President Joe Biden speaks to State Department officials on his first visit to Washington, DC on February 4, 2021.
Saul Loeb | AFP | Getty Images
President Joe Biden’s administration has indicated that trade talks are not high on the agenda right now – but that is exactly what the US might need to draw closer to its partners in the Asia-Pacific region, two former American trade officials said.
Trade is important to the Asia-Pacific region as many economies in the region are export dependent. Improving trade ties with these countries will be vital for the US to build its standing in the region where China’s influence is growing, officials said during a panel discussion on Wednesday at The Economist’s Asia Trade Week.
In recent years, Asia-Pacific countries have signed two mega-trade deals excluding the US – suggesting the region won’t wait for Washington, said Wendy Cutler, a former US trade negotiator.
“Asia is just moving on with its trade deals,” said Cutler, who is now the vice president of the Asia Society Policy Institute think tank.
“As Biden talks about improving and strengthening ties with allies and partners, and working in multilateral institutions, our trading partners in Asia will certainly be asking about trade issues,” she added.
The two mega-trade deals excluding the US are the Comprehensive and Progressive Trans-Pacific Partnership Agreement (CPTPP) signed in 2018 and the Regional Comprehensive Economic Partnership (RCEP) signed last year.
CPTPP is a renegotiated and renamed version of the Trans-Pacific Partnership that the Obama administration sought with 11 countries in the Asia-Pacific region. But former President Donald Trump pulled the US out of the deal and let the remaining countries form the CPTPP.
RCEP is now the world’s largest trade agreement and includes China and 14 other economies in the Asia-Pacific region. The deal covers a market of 2.2 billion people and a production of 26.2 trillion US dollars – around 30% of the world’s population and economy.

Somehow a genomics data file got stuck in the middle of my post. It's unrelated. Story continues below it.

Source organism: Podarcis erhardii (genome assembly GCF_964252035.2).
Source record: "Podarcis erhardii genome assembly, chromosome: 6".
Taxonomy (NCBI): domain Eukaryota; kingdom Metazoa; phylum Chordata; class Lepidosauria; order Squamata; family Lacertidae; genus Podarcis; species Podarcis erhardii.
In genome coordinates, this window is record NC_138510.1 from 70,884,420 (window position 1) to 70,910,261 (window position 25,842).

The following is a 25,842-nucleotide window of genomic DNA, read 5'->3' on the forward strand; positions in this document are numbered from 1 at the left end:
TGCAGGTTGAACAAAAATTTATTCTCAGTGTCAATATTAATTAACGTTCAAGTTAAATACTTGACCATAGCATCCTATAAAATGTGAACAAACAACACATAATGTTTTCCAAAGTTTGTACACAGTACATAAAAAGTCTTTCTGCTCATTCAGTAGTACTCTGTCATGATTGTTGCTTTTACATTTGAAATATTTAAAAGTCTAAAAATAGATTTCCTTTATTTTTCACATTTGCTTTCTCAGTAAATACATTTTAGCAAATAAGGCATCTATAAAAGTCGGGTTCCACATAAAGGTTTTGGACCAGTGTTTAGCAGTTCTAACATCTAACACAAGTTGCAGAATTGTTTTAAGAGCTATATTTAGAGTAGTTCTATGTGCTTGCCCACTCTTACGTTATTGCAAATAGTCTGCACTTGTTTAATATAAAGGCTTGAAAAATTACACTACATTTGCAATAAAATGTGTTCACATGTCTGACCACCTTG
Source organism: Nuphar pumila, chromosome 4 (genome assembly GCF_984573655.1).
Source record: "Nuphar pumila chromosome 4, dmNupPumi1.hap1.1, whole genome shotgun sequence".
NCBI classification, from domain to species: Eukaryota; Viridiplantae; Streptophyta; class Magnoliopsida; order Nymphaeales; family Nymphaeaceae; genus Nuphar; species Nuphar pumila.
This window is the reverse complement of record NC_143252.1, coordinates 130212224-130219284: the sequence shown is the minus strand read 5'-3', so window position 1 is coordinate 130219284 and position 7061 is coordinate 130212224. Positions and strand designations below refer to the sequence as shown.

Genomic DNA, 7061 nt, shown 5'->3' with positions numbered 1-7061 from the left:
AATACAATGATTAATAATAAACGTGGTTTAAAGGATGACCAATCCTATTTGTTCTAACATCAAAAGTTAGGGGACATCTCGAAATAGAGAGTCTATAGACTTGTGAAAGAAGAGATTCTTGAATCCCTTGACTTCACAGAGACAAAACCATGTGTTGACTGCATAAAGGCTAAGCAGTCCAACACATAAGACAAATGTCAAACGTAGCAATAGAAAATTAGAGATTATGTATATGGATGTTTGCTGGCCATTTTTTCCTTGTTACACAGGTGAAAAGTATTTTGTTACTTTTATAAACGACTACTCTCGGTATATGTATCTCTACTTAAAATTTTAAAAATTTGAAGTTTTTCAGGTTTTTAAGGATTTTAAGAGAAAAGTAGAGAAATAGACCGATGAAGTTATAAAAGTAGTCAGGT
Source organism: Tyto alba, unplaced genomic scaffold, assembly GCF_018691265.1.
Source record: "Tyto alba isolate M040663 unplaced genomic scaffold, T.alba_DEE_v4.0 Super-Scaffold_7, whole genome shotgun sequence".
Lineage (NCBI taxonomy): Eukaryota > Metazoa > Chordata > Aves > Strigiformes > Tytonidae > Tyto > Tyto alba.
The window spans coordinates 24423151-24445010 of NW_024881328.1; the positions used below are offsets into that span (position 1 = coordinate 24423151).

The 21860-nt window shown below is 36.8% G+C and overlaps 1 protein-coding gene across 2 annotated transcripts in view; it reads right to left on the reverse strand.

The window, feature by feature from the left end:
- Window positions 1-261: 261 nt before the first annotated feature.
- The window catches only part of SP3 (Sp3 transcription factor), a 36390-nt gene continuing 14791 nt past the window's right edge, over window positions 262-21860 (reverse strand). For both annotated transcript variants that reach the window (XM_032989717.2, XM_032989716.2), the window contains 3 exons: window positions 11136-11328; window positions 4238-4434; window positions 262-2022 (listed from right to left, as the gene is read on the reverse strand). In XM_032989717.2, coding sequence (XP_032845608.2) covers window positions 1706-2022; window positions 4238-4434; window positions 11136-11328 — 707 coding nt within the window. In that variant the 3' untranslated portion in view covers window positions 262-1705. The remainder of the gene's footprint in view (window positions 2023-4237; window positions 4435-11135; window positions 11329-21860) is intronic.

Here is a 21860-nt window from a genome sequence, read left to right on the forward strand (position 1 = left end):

Ironically, RCEP was “in a way” conceived as China’s answer to the then-US-led TPP, said Charlene Barshefsky, who was US trade agent under former President Bill Clinton from 1997 to 2001.
But the U.S. eventually shut itself out of the region when it pulled out of the TPP, said Barshefsky, who is now a Senior International Partner at the law firm WilmerHale.
“We helped create this system in Asia, the fastest growing region in the world, the place of economic power from which we exclude the US, not because Asia excludes us – we excluded ourselves,” she said.
What’s next for US-Asia relations?
The lack of US business like RCEP means it won’t be present when major economies in Asia Pacific meet, Cutler said.
She said that heads of state and government from TPP countries met at events such as the summit of the Association of Southeast Asian Nations (ASEAN). RCEP participants will instead be involved in such meetings, she said.
“We will not be there, we will not be invited. And you are not just talking about the agreement itself, you are also talking about new topics, you are talking about new challenges – and we are not going to be at the table for it,” said Cutler.
Some observers said the US could Building a new trade deal with Asia Pacific countries – or even joining the CPTPP – to strengthen its position in the region. But the Biden government has said several times that they want it invest primarily in American workers and infrastructure before signing new trade agreements.
Joining the CPTPP will also be politically difficult as the Americans have a “clouded view” of their predecessor, Barshefsky said. The TPP was widely criticized in the US and never approved by Congress. Critics said the deal would accelerate the decline of US manufacturing and hurt American workers.
However, the US may feel the urgency to participate if key partners like South Korea, UK and the European Union want to participate in CPTPP, she added.
“That could mean a very significant jolt for the United States, positively losing ground to the countries they want to depend on. And I think that could change the equation,” Barshefsky said.
Until then, Biden could close closer deals that focus on specific sectors, Cutler said. In many cases, such deals may not require Congressional approval and could be easier to negotiate, she added.
“I don’t think the CPTPP is the only way for the US to get involved in the Asia-Pacific region,” Cutler said, adding that the Biden administration is initially focusing on issues such as climate change, digital commerce and improving security of supply chains.
“I think this is how we should look at the region now because I think it is a way of getting us back there without trying to reach a big, comprehensive deal that we are not ready to make for domestic reasons,” she said.